If you’re like most people, you have pages sitting on Google’s second and third pages, and so on. These pages can have long-tail keywords that you’re not even optimizing! That’s an SEO crime! I’ll show you how to quickly find these pages and keywords and almost effortlessly bring them on top of the search. As organic search is considered the best source of traffic, so you put your effort here.
Usually, we all have pages optimized for long tails. They are easier to push through high competition and have more discernable intent behind them, which makes them ideal for SEO. And in almost all cases we lose a great share of traffic that these pages could bring. Being on Google’s second page is like being one step closer to success and not making this step, but still not succeeding Preposterous. But today I will tell you that how you can rank on Google’s first page and get more organic traffic to your website or blog.
Part 1. Identifying Pages That Rank on Google’s Second Page
You can fiddle with Google Webmaster Tools (GWT) and then check each keyword manually with Google Keyword Planner (KWP), but that’s cumbersome, and you will waste your time as well as energy. So, I am here with a simple tool with which you can save your time and energy and rank your keywords on Google’s first page with ease.
So, simply run your domain through Serpstat.com (since this tool doesn’t require you to be the site’s owner, I’ll run nike.com as an example) and click on “Tree View”:
With Google Webmaster Tools, you’d have to sort your list of keywords by “Avg. Position” and scroll down until you see the 11th position and lower. Then you’d have to run the ones you selected with Google Keyword Planner to estimate their volumes. And then you’d still have to identify which of your pages are currently ranking for these keywords. According to my opinion, Google never gives the exact results in Google webmaster tools and Google keyword planner that’s why we have to depend on other tools which provide us accurate results and help us to rank on Google’s First Page.
I’m tired of just listing these steps, never mind performing them.
Luckily, now you can see your pages along with your keywords (their position dynamic, Volume, CPC, and level of competition) all in one place:
Now, click on “Filters”:
Set the values 11 to 20 in the “Domain position for a keyword” field (you can go deeper with the 30th and even the 40th positions, but let’s focus on Google’s second page first), hit Enter and you’ll have your list of keywords and pages:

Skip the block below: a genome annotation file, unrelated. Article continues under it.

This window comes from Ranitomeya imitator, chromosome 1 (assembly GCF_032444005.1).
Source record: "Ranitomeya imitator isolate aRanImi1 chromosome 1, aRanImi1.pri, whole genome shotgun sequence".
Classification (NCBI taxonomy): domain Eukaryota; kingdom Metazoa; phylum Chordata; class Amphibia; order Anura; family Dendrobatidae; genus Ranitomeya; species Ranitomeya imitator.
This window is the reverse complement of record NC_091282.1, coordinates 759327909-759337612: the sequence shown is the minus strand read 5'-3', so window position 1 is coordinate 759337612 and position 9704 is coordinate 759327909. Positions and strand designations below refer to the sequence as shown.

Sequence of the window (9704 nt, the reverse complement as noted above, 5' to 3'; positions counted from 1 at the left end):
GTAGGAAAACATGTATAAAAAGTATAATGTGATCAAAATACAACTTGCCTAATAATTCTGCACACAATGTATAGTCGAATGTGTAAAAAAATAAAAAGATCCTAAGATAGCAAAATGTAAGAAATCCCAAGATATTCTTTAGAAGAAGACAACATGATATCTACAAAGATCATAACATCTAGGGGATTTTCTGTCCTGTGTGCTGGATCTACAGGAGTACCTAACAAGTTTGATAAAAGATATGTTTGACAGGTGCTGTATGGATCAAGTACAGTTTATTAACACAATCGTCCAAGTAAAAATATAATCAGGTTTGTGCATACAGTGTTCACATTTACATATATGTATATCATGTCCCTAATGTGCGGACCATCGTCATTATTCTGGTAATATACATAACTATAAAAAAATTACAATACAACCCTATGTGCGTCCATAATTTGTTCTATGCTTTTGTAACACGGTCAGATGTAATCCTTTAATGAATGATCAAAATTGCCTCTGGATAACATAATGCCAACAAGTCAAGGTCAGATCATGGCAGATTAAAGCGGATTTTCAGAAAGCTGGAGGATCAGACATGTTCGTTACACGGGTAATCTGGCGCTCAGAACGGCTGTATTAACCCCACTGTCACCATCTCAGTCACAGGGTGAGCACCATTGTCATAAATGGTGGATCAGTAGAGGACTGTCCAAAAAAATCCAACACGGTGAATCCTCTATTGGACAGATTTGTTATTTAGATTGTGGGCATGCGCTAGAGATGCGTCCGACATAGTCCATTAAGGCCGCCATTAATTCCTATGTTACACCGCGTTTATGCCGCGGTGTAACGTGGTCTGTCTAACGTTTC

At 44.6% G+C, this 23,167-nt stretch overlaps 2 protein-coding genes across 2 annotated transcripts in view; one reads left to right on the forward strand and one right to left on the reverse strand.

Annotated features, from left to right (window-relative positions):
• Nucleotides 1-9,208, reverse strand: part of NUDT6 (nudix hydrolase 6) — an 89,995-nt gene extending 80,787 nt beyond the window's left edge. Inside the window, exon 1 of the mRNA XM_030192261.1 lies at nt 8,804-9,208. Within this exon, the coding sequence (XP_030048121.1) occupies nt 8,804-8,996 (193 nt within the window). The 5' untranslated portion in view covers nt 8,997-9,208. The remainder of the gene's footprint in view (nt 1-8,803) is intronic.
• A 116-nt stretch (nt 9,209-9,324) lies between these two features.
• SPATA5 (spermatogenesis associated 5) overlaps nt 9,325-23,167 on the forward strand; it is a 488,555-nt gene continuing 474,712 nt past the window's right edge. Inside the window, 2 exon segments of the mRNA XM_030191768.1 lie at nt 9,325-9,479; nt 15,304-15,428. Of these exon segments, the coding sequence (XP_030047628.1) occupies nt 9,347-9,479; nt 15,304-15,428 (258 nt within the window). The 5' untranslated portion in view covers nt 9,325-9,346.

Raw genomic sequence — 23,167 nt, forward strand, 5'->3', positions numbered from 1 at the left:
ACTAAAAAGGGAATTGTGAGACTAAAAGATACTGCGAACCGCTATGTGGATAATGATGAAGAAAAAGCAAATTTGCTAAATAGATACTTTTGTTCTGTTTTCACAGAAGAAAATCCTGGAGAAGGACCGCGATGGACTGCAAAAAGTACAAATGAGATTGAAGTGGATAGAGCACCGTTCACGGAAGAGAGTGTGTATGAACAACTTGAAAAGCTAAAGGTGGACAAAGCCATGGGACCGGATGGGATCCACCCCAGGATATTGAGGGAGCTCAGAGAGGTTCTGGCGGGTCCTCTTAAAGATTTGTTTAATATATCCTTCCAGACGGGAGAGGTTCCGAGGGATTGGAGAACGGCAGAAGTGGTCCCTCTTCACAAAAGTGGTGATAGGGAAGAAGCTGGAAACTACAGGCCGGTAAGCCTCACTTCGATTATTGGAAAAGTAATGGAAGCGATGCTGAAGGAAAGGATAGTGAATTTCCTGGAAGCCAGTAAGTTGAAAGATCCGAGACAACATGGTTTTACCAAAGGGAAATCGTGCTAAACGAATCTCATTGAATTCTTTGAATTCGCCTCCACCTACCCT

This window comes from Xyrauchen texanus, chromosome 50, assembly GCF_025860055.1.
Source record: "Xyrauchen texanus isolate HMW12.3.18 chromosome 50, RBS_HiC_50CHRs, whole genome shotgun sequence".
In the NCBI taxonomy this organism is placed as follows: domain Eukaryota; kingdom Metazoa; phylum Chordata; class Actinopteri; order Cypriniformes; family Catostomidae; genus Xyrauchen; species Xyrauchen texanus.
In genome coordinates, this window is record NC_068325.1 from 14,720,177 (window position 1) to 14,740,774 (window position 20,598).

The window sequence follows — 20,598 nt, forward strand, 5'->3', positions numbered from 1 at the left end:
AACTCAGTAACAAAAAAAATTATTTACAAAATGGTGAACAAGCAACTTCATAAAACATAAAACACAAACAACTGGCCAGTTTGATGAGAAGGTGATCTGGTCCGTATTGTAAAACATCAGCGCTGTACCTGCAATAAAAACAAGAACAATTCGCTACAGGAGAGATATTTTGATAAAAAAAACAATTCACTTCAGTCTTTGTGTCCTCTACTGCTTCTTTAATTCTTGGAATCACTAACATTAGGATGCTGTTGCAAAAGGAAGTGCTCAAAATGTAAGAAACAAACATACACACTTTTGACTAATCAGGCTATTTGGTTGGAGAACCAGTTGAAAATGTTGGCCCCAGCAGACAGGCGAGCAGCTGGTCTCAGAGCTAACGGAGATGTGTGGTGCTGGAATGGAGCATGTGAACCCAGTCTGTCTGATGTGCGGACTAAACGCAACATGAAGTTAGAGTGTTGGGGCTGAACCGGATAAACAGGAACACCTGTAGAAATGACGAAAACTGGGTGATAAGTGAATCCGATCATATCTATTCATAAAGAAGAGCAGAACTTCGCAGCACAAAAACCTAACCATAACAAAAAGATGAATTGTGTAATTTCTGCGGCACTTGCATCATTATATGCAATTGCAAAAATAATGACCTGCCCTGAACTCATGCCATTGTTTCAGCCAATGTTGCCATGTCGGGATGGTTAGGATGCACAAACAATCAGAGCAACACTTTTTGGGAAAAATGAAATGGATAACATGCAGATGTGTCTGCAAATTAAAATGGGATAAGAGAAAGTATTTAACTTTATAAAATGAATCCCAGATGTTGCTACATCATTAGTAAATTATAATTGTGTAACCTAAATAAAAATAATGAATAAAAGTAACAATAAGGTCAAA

Some of our pages (or Nike’s in this case) contain long-tail keywords in the 11th to 20th position bracket. You can see that this page ranks in the 11th position for at least one long tail – “12 weeks half marathon training schedule” – which makes it ideal for further optimization. It would take a few weeks to get this page on top of this query. We’ll gain considerably more traffic as a result.
Part 2. Optimization and Tracking
Now that we’ve located our potential top pages and keywords let’s move on to optimization. Lucky you, I won’t mention meta tags and keyword density – not once. Instead, we’re going to focus on just one on-page practice – internal linking – and mention a few others.
But before we proceed, I encourage you to start tracking your newly targeted keywords. There’s nothing innovative about this action, but tracking will give you a wider view of competing pages and will let you quickly identify good content out there. Consider this an integral part of your optimization process.
When it comes to position tracking, there’s no such thing as an overly in-depth analysis. Unfortunately, not that many tools track keywords as deep as the top 100, while others offer only domain tracking, like SEMrush and Ahrefs, for example. Anyhow, the choice of tool is up to you.
Here’s my project which lets me track individual keywords as far as the top 100, but it’s strictly confidential, so you never saw it, right?
Now that you monitor your keywords’ positions, you’re all set. Our next step is to use our selected long tails as anchors and set up interlinking. We’re spreading link juice and showing Google that this page is more important. And Google will oblige!
Amazon might get away with a gazillion anchors per product page:
But you won’t. It’s widely disputed, but the optimal number of interlinks per page is somewhere between 3 and 4. Using our keywords on position 11 in our anchor text, title tags, and H1 is a great way to boost our SEO.
As you may remember, some of our pages contain more than one potentially top-ranking keyword.
In this case, we could use “Jordan retro release date” as an anchor text to link to our respective product page.
Now we have our list of pages and keywords (note that this identification stage only took us few minutes) and should move on to further optimizing these pages for these keywords.
Now, all we have to do is watch them crawl upward and remember to keep an eye on their positions.
Finally What I want To say:
This is one of the best ways to get a better organic search for your website or blog. And if you have questions or queries, please feel free to ask.